14 years old: I’m sitting on the ridge about my home. I hike here often. I’m
resting on my favorite tree, an old cypress whose branches I’ve memorized. I eat blueberries
and write poetry. I strip down to my underwear and soak up the sun. Soon, the leaves will change
colors in the valley. Soon, more roads will be paved. Soon, there will be a fire on this ridge,
started by a teenage boy. How dare he. I’ll have to realize that I share this mountain
and that landscapes, like people, change.

15 years old: It’s winter. It’s cold, but I’m bundled up in flannel
and down. Sprawled across hay bales in an open barn, I read Mary Oliver and watch the snowfall.
Every once in a while, a gust blows in a few snowflakes. My cheeks are cold and moist. My eyes
are wet with tears. I can’t tell if I’m happy or sad. I’ll remember this
hay barn forever.

18 years old:I am anything but a morning person, but today I awoke before dawn to take
a walk before school. I am a big, bad senior. I’ve been accepted to Smith College. Now,
I have more fun, drink a beer once in a while, attend a school dance. I’m the president
of three or four clubs. I’m cool. I have a girlfriend. Soon, we’ll get our hair
done and attend senior prom looking like stars. Today, I meditate. Why am I happy? Is this
ok? I bring a wool blanket and lay it out beside a stone wall. I study the wall, convinced
that where these trees now stand, sheep once grazed. I recite “Mending Wall” by
Robert Frost. I write an old friend a letter: I’m so happy! Can you believe it?

20 years old: Racing across the country on a train, I sped out of Harford, past my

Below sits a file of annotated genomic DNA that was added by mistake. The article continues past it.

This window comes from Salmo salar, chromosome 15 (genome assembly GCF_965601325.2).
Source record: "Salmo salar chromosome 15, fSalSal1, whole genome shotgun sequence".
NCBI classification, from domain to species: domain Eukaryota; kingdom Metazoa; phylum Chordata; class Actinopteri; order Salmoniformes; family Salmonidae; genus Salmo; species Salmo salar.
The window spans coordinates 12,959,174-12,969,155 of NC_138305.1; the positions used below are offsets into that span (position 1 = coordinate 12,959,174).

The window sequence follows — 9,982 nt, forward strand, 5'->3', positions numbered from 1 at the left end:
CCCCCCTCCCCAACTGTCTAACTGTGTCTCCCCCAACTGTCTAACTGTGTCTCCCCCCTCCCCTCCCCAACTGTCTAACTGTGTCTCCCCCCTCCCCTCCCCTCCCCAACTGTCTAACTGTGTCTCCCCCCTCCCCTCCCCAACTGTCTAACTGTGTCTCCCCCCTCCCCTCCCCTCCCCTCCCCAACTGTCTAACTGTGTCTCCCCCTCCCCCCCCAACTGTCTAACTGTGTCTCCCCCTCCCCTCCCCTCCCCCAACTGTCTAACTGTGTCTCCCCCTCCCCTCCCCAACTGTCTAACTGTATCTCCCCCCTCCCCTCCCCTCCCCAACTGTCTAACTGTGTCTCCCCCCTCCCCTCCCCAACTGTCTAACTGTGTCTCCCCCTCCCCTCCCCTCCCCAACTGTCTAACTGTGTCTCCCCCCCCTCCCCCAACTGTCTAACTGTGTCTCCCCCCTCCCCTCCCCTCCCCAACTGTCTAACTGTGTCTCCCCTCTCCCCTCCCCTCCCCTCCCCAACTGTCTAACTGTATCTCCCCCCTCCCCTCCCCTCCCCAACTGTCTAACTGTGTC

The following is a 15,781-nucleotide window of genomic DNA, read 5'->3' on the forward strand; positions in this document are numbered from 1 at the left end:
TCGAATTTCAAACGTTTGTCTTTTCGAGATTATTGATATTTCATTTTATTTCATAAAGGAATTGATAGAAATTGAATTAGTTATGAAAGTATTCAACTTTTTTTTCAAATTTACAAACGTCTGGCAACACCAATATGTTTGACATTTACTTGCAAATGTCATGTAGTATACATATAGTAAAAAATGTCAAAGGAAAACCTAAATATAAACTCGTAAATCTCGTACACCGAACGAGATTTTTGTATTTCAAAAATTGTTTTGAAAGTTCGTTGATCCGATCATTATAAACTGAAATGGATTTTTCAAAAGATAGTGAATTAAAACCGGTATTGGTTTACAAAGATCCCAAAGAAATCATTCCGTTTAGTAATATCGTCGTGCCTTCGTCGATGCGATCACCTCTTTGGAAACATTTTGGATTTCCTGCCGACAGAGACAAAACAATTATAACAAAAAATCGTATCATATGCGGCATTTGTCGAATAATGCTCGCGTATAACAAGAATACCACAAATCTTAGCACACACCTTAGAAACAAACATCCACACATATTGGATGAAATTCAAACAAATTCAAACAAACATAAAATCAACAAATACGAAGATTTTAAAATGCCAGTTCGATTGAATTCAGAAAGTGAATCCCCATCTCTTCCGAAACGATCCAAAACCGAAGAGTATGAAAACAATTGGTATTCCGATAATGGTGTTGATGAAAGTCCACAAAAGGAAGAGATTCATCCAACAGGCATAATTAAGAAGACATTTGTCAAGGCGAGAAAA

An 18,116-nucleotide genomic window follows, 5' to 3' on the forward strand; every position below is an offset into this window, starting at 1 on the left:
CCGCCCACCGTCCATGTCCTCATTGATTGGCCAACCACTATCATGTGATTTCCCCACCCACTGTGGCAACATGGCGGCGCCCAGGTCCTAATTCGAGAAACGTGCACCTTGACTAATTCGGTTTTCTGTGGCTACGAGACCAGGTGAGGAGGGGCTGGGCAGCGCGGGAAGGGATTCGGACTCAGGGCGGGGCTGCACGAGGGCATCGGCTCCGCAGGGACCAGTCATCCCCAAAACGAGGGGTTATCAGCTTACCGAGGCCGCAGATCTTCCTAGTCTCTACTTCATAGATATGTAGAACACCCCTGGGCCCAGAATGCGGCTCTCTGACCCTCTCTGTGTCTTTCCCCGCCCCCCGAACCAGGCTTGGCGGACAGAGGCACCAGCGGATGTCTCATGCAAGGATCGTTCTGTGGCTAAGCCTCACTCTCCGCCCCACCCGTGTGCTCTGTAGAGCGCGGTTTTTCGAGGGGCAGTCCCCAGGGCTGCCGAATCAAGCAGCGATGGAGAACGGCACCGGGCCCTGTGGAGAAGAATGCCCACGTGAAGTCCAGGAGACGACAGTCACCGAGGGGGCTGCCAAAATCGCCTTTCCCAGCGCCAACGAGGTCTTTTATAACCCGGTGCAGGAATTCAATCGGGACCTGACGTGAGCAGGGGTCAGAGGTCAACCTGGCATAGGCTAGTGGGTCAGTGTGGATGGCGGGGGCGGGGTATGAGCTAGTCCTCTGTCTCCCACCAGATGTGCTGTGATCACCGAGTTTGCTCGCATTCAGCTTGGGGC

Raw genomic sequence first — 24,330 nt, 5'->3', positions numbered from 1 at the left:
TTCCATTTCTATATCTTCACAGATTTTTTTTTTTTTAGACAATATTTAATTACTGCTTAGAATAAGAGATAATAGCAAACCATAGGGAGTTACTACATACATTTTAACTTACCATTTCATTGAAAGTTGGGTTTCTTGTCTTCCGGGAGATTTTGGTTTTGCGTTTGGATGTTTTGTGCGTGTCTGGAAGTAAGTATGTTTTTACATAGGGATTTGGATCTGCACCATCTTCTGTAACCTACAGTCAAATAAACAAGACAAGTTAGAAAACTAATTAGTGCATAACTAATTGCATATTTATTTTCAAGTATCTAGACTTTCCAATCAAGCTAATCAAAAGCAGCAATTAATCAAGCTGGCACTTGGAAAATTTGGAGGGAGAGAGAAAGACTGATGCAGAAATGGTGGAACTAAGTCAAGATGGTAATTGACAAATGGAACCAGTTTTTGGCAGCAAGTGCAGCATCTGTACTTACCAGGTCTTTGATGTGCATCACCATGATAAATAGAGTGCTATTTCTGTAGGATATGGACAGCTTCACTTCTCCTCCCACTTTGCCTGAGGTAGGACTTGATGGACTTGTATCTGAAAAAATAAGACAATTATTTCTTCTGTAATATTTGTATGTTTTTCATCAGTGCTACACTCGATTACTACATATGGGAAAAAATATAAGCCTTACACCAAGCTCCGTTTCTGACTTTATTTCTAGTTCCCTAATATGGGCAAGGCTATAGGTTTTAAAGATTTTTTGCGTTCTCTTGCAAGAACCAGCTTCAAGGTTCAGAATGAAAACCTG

high school, past my college, and out to Chicago. Soon, I’ll arrive in Reno. I’ll
go backpacking in Yosemite, climbing Half Done and Clouds Rest. Then, I’ll get a ride
to San Francisco, where for one summer I’ll sample life as an adult. Now, on the train,
I’m alone. I’ve covered up my stickers, taken off my pins. I’ll speak to
prison janitors from Wisconsin, “church ladies” with bumblebee earrings, Mormon
boys who ask if I have marijuana, and “trainlovers” headed to an exposition in
Utah. I experience my best exercise yet in crossing borders, hearing stories and learning narratives
I’ve never imagined. Meanwhile, I watch a sunset as I race across the Mississippi river.
Meanwhile, I witness elk beside the tracks, a snowstorm in the Rockies, and flat plains that
seem to stretch forever.

20 years old: I’m nervous, she told me. I’ve never met a woman who could
start a fire, she says. My fire takes several attempts before it burns just hot enough to boil
the Arabic coffee with cardamom my friend has brought, but I assure her that women can do these
things just as well as men. we’re having a picnic. It’s December. we’ve walked
across the road towards the Jordanian border. I want to see your home, I say. We settle halfway
between the sand dunes and the date palms. Under the full moon, we can see the Adom Mountains,
which are purple in the daytime. We drink coffee, stargaze, share our dreams, and roll in the
sand. Bliss.